Bit reduction in the transmission of moving images, such as in live video applications, is achieved by only transmitting the changes which occur from frame to frame. To do so, a first image is transmitted. Subsequently, successive frames are compared and any differences are extracted and transmitted. The receiving end maintains image storage and the received differences are added to the storage to produce an updated image. U.S. Pat. No. 4,716,462 to Wargo et al discloses a motion detector used to control video signal processing and functionality which operates as described hereinabove. An additional motion detector, produced as an integrated circuit, is disclosed in a publication entitled "A Correlating Optical Motion Detector" by John E. Tanner and Carver Mead of California Institute of Technology, Pasadena, Calif., published in the proceedings of the MIT Conference on Advanced Research in VLSI, 1984, pp. 57-64. The detector derives the spatio-temporal derivative of the image at the very focal plane of the image sensor and produces an image consisting of the temporal differences only.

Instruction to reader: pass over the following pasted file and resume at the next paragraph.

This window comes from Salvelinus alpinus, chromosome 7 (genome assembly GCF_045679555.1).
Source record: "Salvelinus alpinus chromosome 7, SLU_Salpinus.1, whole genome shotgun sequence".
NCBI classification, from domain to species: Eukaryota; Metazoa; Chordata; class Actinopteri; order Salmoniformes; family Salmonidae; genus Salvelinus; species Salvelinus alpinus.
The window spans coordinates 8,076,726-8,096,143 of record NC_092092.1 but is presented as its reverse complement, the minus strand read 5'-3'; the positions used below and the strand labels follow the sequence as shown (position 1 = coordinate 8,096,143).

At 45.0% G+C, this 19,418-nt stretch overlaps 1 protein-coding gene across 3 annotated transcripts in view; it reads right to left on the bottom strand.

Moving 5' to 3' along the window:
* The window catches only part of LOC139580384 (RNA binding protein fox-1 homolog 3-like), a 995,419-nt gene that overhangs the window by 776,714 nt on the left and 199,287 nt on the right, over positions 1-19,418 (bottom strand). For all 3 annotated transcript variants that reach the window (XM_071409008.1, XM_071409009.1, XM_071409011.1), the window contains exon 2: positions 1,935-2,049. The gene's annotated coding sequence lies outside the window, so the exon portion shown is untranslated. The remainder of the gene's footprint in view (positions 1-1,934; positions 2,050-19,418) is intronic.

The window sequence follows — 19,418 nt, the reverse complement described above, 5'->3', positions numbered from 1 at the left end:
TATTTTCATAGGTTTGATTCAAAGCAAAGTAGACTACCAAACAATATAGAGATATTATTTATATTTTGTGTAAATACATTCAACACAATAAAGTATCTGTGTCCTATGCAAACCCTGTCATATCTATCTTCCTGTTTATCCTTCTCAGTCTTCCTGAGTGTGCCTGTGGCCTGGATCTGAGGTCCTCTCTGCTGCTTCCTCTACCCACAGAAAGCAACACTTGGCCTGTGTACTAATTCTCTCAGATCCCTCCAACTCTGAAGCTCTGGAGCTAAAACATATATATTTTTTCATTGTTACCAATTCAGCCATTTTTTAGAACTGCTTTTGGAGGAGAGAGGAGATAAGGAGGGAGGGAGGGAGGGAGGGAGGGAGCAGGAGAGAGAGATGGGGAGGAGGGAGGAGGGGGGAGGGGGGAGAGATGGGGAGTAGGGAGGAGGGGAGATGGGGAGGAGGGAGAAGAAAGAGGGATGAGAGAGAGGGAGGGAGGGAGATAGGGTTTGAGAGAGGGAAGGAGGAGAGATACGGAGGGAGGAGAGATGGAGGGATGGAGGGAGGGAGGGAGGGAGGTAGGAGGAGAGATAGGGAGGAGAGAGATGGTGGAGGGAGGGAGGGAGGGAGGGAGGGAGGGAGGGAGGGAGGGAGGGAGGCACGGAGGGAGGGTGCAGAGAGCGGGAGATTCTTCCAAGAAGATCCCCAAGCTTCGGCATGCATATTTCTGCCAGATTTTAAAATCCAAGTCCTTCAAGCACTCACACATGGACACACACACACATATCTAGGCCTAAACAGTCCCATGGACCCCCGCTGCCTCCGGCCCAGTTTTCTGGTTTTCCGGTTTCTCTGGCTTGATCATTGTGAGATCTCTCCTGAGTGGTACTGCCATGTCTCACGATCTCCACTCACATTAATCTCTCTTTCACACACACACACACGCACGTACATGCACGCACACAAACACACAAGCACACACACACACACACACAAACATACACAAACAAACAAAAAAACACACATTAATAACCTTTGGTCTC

The prior art discloses many methods and systems for reducing the bit content of images and series of images; however, none of the methods incorporates the fact that not every portion of an image contains information useful to the system user. By selecting only the high information content portion of an image, of series, of images, the amount of data necessary to describe an image such that a user can recognize it is significantly reduced. Such a method, alone or in conjunction with the reduction methods disclosed in the prior art, has many advantages over the prior aft and is the object of the present invention.

SUMMARY OF THE INVENTION

The present invention seeks to provide a novel image content responsive system for image acquisition, processing, storage and retrieval, transmission and display.